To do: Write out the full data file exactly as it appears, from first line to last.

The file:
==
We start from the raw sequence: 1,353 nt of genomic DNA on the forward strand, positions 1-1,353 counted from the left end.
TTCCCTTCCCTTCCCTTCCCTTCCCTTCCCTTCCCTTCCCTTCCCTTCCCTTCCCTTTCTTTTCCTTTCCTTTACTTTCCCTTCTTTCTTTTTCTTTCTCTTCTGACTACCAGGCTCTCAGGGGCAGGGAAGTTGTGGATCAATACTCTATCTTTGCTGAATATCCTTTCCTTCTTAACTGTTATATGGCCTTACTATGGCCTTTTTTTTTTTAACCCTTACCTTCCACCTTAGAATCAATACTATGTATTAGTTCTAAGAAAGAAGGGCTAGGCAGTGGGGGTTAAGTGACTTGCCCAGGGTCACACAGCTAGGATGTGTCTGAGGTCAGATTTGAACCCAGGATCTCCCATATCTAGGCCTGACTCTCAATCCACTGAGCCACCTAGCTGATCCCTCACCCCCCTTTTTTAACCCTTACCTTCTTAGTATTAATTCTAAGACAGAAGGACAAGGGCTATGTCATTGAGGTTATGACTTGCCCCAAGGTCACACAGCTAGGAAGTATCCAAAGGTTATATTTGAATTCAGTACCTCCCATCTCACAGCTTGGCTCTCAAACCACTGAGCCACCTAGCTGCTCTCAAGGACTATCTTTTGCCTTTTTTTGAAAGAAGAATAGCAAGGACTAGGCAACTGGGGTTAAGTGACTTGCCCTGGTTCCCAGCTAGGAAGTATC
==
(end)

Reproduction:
We start from the raw sequence: 1,353 nt of genomic DNA on the forward strand, positions 1-1,353 counted from the left end.
TTCCCTTCCCTTCCCTTCCCTTCCCTTCCCTTCCCTTCCCTTCCCTTCCCTTCCCTTTCTTTTCCTTTCCTTTACTTTCCCTTCTTTCTTTTTCTTTCTCTTCTGACTACCAGGCTCTCAGGGGCAGGGAAGTTGTGGATCAATACTCTATCTTTGCTGAATATCCTTTCCTTCTTAACTGTTATATGGCCTTACTATGGCCTTTTTTTTTTTAACCCTTACCTTCCACCTTAGAATCAATACTATGTATTAGTTCTAAGAAAGAAGGGCTAGGCAGTGGGGGTTAAGTGACTTGCCCAGGGTCACACAGCTAGGATGTGTCTGAGGTCAGATTTGAACCCAGGATCTCCCATATCTAGGCCTGACTCTCAATCCACTGAGCCACCTAGCTGATCCCTCACCCCCCTTTTTTAACCCTTACCTTCTTAGTATTAATTCTAAGACAGAAGGACAAGGGCTATGTCATTGAGGTTATGACTTGCCCCAAGGTCACACAGCTAGGAAGTATCCAAAGGTTATATTTGAATTCAGTACCTCCCATCTCACAGCTTGGCTCTCAAACCACTGAGCCACCTAGCTGCTCTCAAGGACTATCTTTTGCCTTTTTTTGAAAGAAGAATAGCAAGGACTAGGCAACTGGGGTTAAGTGACTTGCCCTGGTTCCCAGCTAGGAAGTATC